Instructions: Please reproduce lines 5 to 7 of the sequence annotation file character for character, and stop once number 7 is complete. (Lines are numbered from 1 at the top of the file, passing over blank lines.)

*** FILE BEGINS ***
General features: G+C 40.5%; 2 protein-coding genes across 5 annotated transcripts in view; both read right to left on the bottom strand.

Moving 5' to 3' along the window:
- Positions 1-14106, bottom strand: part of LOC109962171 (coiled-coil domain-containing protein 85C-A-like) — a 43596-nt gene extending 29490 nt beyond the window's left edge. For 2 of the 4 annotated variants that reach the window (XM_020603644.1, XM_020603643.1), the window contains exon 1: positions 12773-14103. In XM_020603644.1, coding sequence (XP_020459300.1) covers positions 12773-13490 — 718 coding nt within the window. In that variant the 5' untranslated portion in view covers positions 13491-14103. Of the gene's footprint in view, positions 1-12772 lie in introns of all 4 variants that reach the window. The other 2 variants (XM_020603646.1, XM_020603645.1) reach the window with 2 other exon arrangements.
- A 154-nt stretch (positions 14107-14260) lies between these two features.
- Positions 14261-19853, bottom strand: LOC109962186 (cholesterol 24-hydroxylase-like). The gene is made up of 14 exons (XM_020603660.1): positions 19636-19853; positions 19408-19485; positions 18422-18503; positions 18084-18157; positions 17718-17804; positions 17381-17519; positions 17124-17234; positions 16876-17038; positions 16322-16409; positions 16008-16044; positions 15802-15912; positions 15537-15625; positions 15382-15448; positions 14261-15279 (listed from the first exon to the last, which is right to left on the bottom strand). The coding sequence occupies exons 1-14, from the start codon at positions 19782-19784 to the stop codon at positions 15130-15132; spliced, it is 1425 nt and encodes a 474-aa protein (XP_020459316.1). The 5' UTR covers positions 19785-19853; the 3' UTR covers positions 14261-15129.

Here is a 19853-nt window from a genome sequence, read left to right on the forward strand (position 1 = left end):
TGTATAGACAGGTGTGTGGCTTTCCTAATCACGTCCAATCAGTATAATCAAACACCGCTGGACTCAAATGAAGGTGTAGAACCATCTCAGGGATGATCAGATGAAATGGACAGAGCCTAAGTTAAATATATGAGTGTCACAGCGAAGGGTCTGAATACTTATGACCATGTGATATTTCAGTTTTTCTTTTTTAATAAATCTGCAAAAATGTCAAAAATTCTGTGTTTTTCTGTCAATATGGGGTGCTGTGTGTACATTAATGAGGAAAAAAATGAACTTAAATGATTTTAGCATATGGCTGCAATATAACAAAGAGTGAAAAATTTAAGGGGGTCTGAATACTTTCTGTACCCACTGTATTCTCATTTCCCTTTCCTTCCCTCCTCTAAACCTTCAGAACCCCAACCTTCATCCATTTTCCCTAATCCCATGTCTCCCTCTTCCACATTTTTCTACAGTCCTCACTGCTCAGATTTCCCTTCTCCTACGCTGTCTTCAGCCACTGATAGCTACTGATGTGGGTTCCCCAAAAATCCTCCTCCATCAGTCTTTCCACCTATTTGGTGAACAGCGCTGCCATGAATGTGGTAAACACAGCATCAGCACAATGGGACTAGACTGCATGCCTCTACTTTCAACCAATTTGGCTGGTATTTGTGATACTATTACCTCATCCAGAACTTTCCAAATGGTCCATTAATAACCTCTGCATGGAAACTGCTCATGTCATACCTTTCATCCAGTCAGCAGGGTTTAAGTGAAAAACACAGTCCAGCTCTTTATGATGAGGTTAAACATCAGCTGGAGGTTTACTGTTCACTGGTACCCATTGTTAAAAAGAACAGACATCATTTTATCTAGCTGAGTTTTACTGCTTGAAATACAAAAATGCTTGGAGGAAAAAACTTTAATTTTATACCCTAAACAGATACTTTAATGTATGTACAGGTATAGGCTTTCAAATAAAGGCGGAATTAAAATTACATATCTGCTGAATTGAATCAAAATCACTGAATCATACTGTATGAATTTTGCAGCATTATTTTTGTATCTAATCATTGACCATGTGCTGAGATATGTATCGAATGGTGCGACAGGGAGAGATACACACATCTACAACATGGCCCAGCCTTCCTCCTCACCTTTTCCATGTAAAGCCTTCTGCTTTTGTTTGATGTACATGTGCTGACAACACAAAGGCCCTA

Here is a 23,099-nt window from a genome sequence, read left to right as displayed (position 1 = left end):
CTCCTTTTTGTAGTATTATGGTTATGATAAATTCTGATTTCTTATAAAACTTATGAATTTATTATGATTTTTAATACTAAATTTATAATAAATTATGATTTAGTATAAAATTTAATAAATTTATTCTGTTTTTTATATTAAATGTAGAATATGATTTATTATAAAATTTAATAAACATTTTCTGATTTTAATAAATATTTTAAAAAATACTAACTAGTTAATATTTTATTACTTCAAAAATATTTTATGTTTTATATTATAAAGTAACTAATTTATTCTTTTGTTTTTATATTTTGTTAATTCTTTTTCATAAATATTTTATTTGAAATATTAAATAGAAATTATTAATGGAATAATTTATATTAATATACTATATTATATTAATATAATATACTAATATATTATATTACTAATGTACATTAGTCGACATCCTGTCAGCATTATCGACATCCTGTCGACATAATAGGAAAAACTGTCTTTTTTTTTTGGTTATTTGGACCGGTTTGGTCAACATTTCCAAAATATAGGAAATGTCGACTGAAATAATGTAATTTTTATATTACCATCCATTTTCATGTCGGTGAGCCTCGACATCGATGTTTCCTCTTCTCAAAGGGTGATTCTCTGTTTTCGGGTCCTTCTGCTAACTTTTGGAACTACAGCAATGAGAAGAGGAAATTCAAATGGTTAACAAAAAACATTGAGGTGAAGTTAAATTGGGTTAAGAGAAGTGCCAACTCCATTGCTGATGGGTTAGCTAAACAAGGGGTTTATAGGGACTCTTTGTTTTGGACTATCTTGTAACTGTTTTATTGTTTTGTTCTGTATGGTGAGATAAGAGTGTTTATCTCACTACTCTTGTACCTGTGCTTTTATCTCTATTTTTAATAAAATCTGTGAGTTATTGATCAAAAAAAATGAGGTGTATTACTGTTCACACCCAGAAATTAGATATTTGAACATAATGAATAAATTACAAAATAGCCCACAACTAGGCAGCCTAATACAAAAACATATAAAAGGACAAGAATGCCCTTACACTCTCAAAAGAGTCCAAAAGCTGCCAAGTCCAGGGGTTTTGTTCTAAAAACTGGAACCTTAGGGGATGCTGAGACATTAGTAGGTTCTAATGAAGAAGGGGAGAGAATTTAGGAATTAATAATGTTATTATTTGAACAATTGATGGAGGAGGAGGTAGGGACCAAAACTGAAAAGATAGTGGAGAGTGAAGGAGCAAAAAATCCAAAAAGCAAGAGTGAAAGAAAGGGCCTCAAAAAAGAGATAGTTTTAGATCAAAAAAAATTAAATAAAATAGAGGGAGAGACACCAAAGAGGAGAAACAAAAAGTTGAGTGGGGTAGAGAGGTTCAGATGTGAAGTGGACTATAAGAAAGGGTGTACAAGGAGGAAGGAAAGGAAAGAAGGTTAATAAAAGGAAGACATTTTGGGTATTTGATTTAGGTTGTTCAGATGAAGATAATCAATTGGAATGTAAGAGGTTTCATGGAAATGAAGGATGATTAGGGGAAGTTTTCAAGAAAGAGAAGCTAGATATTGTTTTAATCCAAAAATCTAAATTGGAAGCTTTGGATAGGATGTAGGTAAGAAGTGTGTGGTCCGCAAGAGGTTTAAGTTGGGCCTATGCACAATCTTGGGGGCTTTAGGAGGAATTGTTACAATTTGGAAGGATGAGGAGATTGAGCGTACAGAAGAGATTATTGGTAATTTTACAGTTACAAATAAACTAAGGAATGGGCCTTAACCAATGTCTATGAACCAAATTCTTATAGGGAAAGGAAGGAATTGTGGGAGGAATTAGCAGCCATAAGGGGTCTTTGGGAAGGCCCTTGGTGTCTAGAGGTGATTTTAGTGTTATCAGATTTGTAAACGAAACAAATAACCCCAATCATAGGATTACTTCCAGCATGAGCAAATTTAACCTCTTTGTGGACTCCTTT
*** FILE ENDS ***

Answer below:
- Positions 14261-19853, bottom strand: LOC109962186 (cholesterol 24-hydroxylase-like). The gene is made up of 14 exons (XM_020603660.1): positions 19636-19853; positions 19408-19485; positions 18422-18503; positions 18084-18157; positions 17718-17804; positions 17381-17519; positions 17124-17234; positions 16876-17038; positions 16322-16409; positions 16008-16044; positions 15802-15912; positions 15537-15625; positions 15382-15448; positions 14261-15279 (listed from the first exon to the last, which is right to left on the bottom strand). The coding sequence occupies exons 1-14, from the start codon at positions 19782-19784 to the stop codon at positions 15130-15132; spliced, it is 1425 nt and encodes a 474-aa protein (XP_020459316.1). The 5' UTR covers positions 19785-19853; the 3' UTR covers positions 14261-15129.

Here is a 19853-nt window from a genome sequence, read left to right on the forward strand (position 1 = left end):
TGTATAGACAGGTGTGTGGCTTTCCTAATCACGTCCAATCAGTATAATCAAACACCGCTGGACTCAAATGAAGGTGTAGAACCATCTCAGGGATGATCAGATGAAATGGACAGAGCCTAAGTTAAATATATGAGTGTCACAGCGAAGGGTCTGAATACTTATGACCATGTGATATTTCAGTTTTTCTTTTTTAATAAATCTGCAAAAATGTCAAAAATTCTGTGTTTTTCTGTCAATATGGGGTGCTGTGTGTACATTAATGAGGAAAAAAATGAACTTAAATGATTTTAGCATATGGCTGCAATATAACAAAGAGTGAAAAATTTAAGGGGGTCTGAATACTTTCTGTACCCACTGTATTCTCATTTCCCTTTCCTTCCCTCCTCTAAACCTTCAGAACCCCAACCTTCATCCATTTTCCCTAATCCCATGTCTCCCTCTTCCACATTTTTCTACAGTCCTCACTGCTCAGATTTCCCTTCTCCTACGCTGTCTTCAGCCACTGATAGCTACTGATGTGGGTTCCCCAAAAATCCTCCTCCATCAGTCTTTCCACCTATTTGGTGAACAGCGCTGCCATGAATGTGGTAAACACAGCATCAGCACAATGGGACTAGACTGCATGCCTCTACTTTCAACCAATTTGGCTGGTATTTGTGATACTATTACCTCATCCAGAACTTTCCAAATGGTCCATTAATAACCTCTGCATGGAAACTGCTCATGTCATACCTTTCATCCAGTCAGCAGGGTTTAAGTGAAAAACACAGTCCAGCTCTTTATGATGAGGTTAAACATCAGCTGGAGGTTTACTGTTCACTGGTACCCATTGTTAAAAAGAACAGACATCATTTTATCTAGCTGAGTTTTACTGCTTGAAATACAAAAATGCTTGGAGGAAAAAACTTTAATTTTATACCCTAAACAGATACTTTAATGTATGTACAGGTATAGGCTTTCAAATAAAGGCGGAATTAAAATTACATATCTGCTGAATTGAATCAAAATCACTGAATCATACTGTATGAATTTTGCAGCATTATTTTTGTATCTAATCATTGACCATGTGCTGAGATATGTATCGAATGGTGCGACAGGGAGAGATACACACATCTACAACATGGCCCAGCCTTCCTCCTCACCTTTTCCATGTAAAGCCTTCTGCTTTTGTTTGATGTACATGTGCTGACAACACAAAGGCCCTA